Hokuriku region

Coordinates: 37°54′58″N 139°02′11″E / 37.91611°N 139.03639°E / 37.91611; 139.03639
From Wikipedia, the free encyclopedia
Hokuriku subregion with Niigata

The Hokuriku region (北陸地方, Hokuriku chihō) is located in the northwestern part of Honshu, the main island of Japan. It lies along the Sea of Japan and is part of the larger Chūbu region.[1] It is almost equivalent to the former Koshi Province and Hokurikudō area in pre-modern Japan.

From the Heian period until the Edo period, the region was a core recipient of population, and grew to be proportionately much larger than it is today, despite the rural character; in modern times, its population has remained consistent, with most urban growth in the 20th century instead taking place in Kanto, Chūkyō, and Kansai. The Hokuriku region is also known for traditional culture that originated from elsewhere that has been long lost along the Taiheiyō Belt.

The Hokuriku region includes the four prefectures of Ishikawa, Fukui, Niigata and Toyama,[2] although Niigata is sometimes included as an addition rather than being one of the core prefectures. It is similar to the following region definitions:

Major cities[edit]

The major population centers of Hokuriku are:

Of these, Niigata is the largest with a population of over 800,000.


The main industries in the Hokuriku area include chemicals, medicine, tourism, textiles and textile machinery, heavy machinery, farming, and fishing. Koshihikari, a popular variety of rice is a special product of Hokuriku subregion.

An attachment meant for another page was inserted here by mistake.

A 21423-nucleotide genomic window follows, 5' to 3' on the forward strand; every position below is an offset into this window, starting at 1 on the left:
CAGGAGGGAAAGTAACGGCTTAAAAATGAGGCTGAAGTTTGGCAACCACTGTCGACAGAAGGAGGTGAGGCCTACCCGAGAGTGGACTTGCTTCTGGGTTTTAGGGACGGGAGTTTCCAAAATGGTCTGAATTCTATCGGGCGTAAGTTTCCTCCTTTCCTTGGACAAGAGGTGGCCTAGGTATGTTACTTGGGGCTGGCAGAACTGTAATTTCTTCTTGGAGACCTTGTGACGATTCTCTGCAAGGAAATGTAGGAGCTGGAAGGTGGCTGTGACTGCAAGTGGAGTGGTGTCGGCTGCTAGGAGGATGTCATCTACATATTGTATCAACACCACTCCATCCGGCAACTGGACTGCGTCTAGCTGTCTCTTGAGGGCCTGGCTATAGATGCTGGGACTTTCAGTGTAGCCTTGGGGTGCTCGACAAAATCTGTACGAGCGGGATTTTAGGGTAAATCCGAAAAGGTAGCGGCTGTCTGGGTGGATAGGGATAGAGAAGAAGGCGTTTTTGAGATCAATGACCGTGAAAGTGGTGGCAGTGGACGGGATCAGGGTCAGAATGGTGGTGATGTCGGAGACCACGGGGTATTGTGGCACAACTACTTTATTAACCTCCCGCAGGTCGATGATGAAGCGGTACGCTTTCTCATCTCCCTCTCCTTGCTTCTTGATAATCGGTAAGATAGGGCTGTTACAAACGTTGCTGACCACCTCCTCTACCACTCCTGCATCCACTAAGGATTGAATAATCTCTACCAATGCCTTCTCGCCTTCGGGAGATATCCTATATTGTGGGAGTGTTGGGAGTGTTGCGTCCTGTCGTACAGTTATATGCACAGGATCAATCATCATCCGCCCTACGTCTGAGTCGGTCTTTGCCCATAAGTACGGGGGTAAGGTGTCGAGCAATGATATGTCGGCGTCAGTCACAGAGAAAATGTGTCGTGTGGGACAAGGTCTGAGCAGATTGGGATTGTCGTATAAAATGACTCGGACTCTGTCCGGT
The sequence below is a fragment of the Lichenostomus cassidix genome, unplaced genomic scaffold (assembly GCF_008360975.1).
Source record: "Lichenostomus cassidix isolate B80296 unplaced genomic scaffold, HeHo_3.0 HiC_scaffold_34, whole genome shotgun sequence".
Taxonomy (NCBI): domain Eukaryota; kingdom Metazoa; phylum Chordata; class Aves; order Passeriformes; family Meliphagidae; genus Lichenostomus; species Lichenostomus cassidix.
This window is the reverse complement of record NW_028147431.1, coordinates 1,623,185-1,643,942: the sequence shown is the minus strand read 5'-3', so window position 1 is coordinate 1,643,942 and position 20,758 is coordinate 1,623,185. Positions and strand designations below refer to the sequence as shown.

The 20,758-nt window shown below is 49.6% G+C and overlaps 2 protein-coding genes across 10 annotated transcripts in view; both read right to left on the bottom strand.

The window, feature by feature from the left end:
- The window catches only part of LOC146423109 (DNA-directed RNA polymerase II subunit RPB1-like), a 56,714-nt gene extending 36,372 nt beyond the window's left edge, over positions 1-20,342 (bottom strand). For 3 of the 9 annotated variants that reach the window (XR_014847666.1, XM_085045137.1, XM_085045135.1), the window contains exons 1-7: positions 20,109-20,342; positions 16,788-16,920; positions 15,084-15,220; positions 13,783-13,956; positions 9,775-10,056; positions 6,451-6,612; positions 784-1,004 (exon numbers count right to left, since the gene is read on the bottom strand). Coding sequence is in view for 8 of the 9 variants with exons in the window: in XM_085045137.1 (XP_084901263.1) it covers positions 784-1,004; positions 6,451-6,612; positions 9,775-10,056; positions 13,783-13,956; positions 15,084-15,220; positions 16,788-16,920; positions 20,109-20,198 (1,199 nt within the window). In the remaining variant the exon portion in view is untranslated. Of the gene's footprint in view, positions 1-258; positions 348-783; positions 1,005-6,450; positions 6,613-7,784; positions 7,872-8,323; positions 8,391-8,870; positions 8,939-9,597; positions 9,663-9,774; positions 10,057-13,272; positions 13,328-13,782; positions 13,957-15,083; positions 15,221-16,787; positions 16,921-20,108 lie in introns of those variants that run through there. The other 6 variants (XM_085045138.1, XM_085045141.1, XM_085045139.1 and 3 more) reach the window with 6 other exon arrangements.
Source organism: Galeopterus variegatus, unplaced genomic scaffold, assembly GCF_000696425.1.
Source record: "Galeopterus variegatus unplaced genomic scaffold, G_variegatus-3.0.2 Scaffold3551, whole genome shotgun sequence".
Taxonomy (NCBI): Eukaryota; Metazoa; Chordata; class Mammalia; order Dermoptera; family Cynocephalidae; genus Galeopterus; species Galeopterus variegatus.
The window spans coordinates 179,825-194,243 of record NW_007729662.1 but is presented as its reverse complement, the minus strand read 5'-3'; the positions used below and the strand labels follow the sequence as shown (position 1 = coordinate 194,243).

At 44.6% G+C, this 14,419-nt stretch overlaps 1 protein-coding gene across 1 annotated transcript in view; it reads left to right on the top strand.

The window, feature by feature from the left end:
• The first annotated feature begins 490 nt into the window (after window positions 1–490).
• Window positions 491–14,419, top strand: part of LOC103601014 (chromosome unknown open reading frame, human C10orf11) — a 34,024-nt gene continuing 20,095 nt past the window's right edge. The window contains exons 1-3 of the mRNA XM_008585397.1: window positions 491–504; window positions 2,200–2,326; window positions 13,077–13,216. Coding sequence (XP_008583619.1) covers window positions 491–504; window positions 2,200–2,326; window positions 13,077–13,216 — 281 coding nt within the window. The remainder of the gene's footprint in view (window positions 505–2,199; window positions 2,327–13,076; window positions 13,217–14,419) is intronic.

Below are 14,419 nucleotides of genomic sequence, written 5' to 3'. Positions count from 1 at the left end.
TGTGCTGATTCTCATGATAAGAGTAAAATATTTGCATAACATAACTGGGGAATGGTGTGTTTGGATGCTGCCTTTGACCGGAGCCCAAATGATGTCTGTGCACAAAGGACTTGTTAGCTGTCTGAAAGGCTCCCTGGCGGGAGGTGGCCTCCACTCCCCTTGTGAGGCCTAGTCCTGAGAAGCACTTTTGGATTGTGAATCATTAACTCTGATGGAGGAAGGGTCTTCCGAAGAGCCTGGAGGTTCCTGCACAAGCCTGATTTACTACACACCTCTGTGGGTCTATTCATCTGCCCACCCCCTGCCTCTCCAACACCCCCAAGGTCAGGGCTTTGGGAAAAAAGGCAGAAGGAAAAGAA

Per Japanese census data,[3][4] Hokuriku subregion has had negative population growth since year 2000.

Historical population
1920 3,846,000—    
1930 4,087,000+6.3%
1940 4,289,000+4.9%
1950 5,179,000+20.8%
1960 5,201,000+0.4%
1970 5,137,000−1.2%
1980 5,467,000+6.4%
1990 5,584,000+2.1%
2000 5,606,505+0.4%
2010 5,443,799−2.9%
2020 5,186,388−4.7%


Naeba Ski Resort, Yuzawa, Niigata

The Hokuriku region has the highest volume of snowfall of any inhabited and arable region in the world. This is because dry Siberian air masses, which develop high humidity over the Sea of Japan, are forced upwards when they encounter the mountains of Honshū, causing the humidity to condense as snow.

The long winters and deep snow of this region are depicted in Hokuetsu Seppu, an encyclopedic work of the late Edo period which describes life in the Uonuma district of Niigata Prefecture.

The Hokuriku region is also the setting for Yasunari Kawabata's novel Snow Country.


Hokuriku is listed as No. 4 in Lonely Planet's Best in Travel 2014 – Top 10 Regions.[5] The region has seen an influx of tourists since 2015 as the Hokuriku Shinkansen (formerly Nagano Shinkansen) extended its services from Nagano to Kanazawa, enabling direct bullet train services to the Hokuriku region from Tokyo. When services commenced in March 2015, the travel time from Tokyo to Toyama was reduced to about 2 hours, with Kanazawa an additional 30 minutes away.[6]

See also[edit]


  1. ^ Nussbaum, Louis-Frédéric. (2005). "Chūbu" in Japan Encyclopedia, p. 126, p. 126, at Google Books.
  2. ^ Nussbaum, "Hokuriku" at p. 344, p. 344, at Google Books.
  3. ^ Niigata 1995-2020 population statistics
  4. ^ "Japan Prefectures Population from 1920 and Area". Demographia. Retrieved 2023-08-24.
  5. ^ Planet, Lonely. "Lonely Planet's Best in Travel 2014 - top 10 regions". Lonely Planet. Retrieved 2021-01-31.
  6. ^ "Hokuriku Shinkansen line between Nagano, Kanazawa completed - AJW by The Asahi Shimbun". 2014-05-28. Archived from the original on 2014-05-28. Retrieved 2021-01-31.


37°54′58″N 139°02′11″E / 37.91611°N 139.03639°E / 37.91611; 139.03639